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# inflaTUBE

tyres that auto-inflate as you ride
 (+19) [vote for, against]

the tubes in bicycle tyres leak air slowly; replenish tyre pressure on the go with inflaTUBE.

This is a small plastic reciprocating pump that can be put right inside the tube, with just a few millimetres of travel and maybe a cubic centimetre or so of capacity. the pump is squeezed and released when it reaches the lowest point in the course of rotation of the wheel.

the travel of the pump would be close to, but slightly greater than, the expected distortion of the tube at its lowest point when properly inflated.

the ideal place for this would be underneath the actual valve (through which you normally pump in air), but using many inflatubes at different radial positions may also be useful for greater pumping capacity.

 — arvin, Aug 25 2006

Diagram http://aravindet.go...s.com/inflatube.gif
a pretty detailed diagram [arvin, Aug 25 2006]

Wow, great description and diagram. (+)
 — jellydoughnut, Aug 25 2006

A beautiful way to avoid patching your tire. I love it.
 — jmvw, Aug 26 2006

 this is a lovely idea, however I'm a bit concerned that the wheel would wobble like hell because of the imbalance in weight, and also if you went over a bump at the 'wrong' bit of the tyre you'd feel the full force (or the piston would burst through the outer tube).

it might just work though (+).
 — neilp, Aug 26 2006

In that third diagram of yours (bottom right), why would atmospheric air be drawn in if there was still enough pressure inside the tire to push the piston down? Wouldn't the piston have to be pulled down from an outside force to create enough of a vacuum to draw in more air? Or maybe this function would stop working when tire pressure got too high, and only work in a slightly deflated tire, acting as and overinflation capping device.
 — jellydoughnut, Aug 26 2006

Yes, that bothered me too, [jellydoughnut]. But the piston is joined to the tyre (right?) so air pressure in the tyre could indeed cause the piston to expand, drawing in outside air as described (+).
 — spidermother, Aug 26 2006

 yes, [spidermother]... the piston and cylinder are attached (glued?) to opposite points inside the tube. the force needed to draw the piston out is pretty small - it only needs to overcome friction and the viscosity-induced pressure drop across an open valve; the tube pressure would be more than sufficient for this.

 overinflation as [jd] says will not occur because once the tire is properly inflated, the "flattening out" will be small, and therefore piston travel will be too small to pump more air. the idea of a rubber bladder is good (eases manufacturing) as long as it is about the same size - the pump's cross section should be small as compared to the tire's contact patch, otherwise there would be a significant difference in pressure and "bump" every time that part of the tire touches the ground.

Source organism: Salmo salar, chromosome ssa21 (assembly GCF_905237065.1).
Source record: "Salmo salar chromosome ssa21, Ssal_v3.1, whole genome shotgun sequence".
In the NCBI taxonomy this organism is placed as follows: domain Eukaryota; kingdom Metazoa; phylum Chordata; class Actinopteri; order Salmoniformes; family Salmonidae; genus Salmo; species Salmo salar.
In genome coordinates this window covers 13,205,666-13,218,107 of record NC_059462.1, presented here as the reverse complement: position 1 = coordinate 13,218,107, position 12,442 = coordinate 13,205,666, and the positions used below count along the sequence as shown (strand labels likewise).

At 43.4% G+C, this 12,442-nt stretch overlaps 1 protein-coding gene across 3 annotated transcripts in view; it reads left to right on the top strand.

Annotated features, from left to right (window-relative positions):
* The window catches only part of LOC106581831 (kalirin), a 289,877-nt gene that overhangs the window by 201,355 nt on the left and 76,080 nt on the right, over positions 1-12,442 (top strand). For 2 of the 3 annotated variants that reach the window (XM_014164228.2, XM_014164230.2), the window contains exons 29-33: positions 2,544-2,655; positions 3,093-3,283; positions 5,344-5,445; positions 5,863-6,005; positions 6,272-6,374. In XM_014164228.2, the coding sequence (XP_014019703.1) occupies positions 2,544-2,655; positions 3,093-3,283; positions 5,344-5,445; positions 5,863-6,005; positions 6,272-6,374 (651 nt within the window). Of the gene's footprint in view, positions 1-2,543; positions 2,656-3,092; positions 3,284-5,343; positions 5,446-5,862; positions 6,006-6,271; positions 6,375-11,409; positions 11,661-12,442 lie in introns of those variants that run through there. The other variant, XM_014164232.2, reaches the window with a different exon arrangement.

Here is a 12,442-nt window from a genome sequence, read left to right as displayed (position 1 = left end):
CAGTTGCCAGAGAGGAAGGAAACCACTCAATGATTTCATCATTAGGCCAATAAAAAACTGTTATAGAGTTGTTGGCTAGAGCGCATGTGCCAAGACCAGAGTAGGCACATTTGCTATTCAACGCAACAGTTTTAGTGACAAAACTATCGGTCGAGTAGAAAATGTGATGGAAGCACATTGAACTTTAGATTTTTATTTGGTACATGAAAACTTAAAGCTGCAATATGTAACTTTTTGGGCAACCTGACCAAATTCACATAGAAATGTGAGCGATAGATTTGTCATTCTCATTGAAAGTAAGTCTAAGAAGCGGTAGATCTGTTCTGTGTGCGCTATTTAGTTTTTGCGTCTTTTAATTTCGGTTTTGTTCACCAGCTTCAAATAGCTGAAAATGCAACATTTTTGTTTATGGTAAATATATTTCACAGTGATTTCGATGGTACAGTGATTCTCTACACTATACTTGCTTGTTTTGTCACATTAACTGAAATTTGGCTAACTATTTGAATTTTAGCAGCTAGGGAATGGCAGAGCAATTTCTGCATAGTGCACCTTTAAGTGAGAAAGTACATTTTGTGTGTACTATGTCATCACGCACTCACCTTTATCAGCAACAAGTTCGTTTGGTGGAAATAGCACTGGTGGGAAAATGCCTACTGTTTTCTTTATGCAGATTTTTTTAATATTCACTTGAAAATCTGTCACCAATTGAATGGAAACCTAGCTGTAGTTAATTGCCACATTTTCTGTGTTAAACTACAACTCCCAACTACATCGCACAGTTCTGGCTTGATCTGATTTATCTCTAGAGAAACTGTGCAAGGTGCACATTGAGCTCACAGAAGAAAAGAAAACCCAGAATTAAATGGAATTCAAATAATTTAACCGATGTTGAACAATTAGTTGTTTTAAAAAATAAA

the bladder would also eliminate [neilp]'s concern, which is a pretty serious one especially if the tire is underinflated. i had initially thought of making the cylinder flexible so that if the required travel is greater than design limits, the cylinder would bend momentarily. the bladder idea seems more attractive though.

oh and thanks for all the comments. and buns :)
 — arvin, Aug 26 2006

arvin, the piston need not be solid. It could be a small rubber bag, which is flexible enough to take all the bumps etc. I'm thinking of a whoopee type bag, with an extra valve.
The only problem is that there would be a strange sound. All explanations regarding the source of the sound would be met with much scorn, I think.
 — Ling, Aug 28 2006

 I'm very, very impressed by the diagram [+]

The idea was ok too...
 — Mr Phase, Aug 28 2006

 ling and arvin : the piston has to be rigid to allow a difference in air pressure between the inside of the tire and the inside of the piston. I think the bladder idea doesn't work..

 spidermother : having a very light spring in the piston , or filling the piston with open-bubbles foam .. could solve the problem of expanding the piston when the tire is flat ?

 The overinflation problem seems easy to solve.

cute idea !
 — shitwolk, Jul 01 2008

Great idea! Though I'm a little worried that the pump could be broken if you hit a hard bump.
 — MisterQED, Jul 02 2008

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